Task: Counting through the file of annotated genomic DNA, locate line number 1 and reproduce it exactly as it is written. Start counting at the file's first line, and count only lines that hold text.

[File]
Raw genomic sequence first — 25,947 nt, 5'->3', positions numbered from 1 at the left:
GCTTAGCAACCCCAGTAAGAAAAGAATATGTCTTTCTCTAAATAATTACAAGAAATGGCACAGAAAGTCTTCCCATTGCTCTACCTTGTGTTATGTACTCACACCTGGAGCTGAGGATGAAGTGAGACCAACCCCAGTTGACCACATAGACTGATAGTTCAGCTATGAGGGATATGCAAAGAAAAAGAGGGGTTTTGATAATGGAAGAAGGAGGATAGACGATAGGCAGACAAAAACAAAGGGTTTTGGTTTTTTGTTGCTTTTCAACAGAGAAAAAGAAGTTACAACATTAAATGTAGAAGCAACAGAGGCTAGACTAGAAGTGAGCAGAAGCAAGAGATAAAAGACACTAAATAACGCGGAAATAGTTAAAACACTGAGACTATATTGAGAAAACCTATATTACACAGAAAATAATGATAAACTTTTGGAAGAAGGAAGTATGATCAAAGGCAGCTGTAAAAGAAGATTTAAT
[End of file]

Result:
Raw genomic sequence first — 25,947 nt, 5'->3', positions numbered from 1 at the left: